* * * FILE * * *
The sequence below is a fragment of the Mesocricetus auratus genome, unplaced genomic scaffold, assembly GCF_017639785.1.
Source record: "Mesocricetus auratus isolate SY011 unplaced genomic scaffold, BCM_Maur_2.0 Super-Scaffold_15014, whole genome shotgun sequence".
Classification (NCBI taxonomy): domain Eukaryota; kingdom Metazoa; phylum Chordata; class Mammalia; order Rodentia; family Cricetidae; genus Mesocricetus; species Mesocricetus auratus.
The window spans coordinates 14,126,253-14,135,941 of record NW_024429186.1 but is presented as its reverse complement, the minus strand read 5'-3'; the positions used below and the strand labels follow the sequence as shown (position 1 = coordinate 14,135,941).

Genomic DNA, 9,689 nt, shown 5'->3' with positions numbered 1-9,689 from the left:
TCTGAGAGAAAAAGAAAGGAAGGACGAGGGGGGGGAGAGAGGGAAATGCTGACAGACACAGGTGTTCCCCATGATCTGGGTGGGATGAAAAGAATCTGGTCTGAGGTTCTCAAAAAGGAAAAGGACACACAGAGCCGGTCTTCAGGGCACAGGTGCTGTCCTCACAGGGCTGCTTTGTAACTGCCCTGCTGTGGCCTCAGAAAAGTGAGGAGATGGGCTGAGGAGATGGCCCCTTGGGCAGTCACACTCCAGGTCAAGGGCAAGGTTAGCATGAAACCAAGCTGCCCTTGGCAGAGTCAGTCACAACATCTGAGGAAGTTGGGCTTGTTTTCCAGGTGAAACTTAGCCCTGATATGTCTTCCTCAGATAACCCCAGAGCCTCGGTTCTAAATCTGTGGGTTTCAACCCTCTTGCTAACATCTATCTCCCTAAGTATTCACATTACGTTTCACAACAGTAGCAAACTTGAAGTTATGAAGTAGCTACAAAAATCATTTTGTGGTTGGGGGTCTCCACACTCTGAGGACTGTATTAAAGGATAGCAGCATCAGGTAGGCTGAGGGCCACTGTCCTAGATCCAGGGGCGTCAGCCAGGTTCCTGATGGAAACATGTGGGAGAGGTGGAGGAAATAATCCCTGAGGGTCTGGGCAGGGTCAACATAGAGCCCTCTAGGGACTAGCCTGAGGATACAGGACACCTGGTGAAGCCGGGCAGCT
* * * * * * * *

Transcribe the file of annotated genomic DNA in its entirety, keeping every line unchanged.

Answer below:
The sequence below is a fragment of the Mesocricetus auratus genome, unplaced genomic scaffold, assembly GCF_017639785.1.
Source record: "Mesocricetus auratus isolate SY011 unplaced genomic scaffold, BCM_Maur_2.0 Super-Scaffold_15014, whole genome shotgun sequence".
Classification (NCBI taxonomy): domain Eukaryota; kingdom Metazoa; phylum Chordata; class Mammalia; order Rodentia; family Cricetidae; genus Mesocricetus; species Mesocricetus auratus.
The window spans coordinates 14,126,253-14,135,941 of record NW_024429186.1 but is presented as its reverse complement, the minus strand read 5'-3'; the positions used below and the strand labels follow the sequence as shown (position 1 = coordinate 14,135,941).

Genomic DNA, 9,689 nt, shown 5'->3' with positions numbered 1-9,689 from the left:
TCTGAGAGAAAAAGAAAGGAAGGACGAGGGGGGGGAGAGAGGGAAATGCTGACAGACACAGGTGTTCCCCATGATCTGGGTGGGATGAAAAGAATCTGGTCTGAGGTTCTCAAAAAGGAAAAGGACACACAGAGCCGGTCTTCAGGGCACAGGTGCTGTCCTCACAGGGCTGCTTTGTAACTGCCCTGCTGTGGCCTCAGAAAAGTGAGGAGATGGGCTGAGGAGATGGCCCCTTGGGCAGTCACACTCCAGGTCAAGGGCAAGGTTAGCATGAAACCAAGCTGCCCTTGGCAGAGTCAGTCACAACATCTGAGGAAGTTGGGCTTGTTTTCCAGGTGAAACTTAGCCCTGATATGTCTTCCTCAGATAACCCCAGAGCCTCGGTTCTAAATCTGTGGGTTTCAACCCTCTTGCTAACATCTATCTCCCTAAGTATTCACATTACGTTTCACAACAGTAGCAAACTTGAAGTTATGAAGTAGCTACAAAAATCATTTTGTGGTTGGGGGTCTCCACACTCTGAGGACTGTATTAAAGGATAGCAGCATCAGGTAGGCTGAGGGCCACTGTCCTAGATCCAGGGGCGTCAGCCAGGTTCCTGATGGAAACATGTGGGAGAGGTGGAGGAAATAATCCCTGAGGGTCTGGGCAGGGTCAACATAGAGCCCTCTAGGGACTAGCCTGAGGATACAGGACACCTGGTGAAGCCGGGCAGCT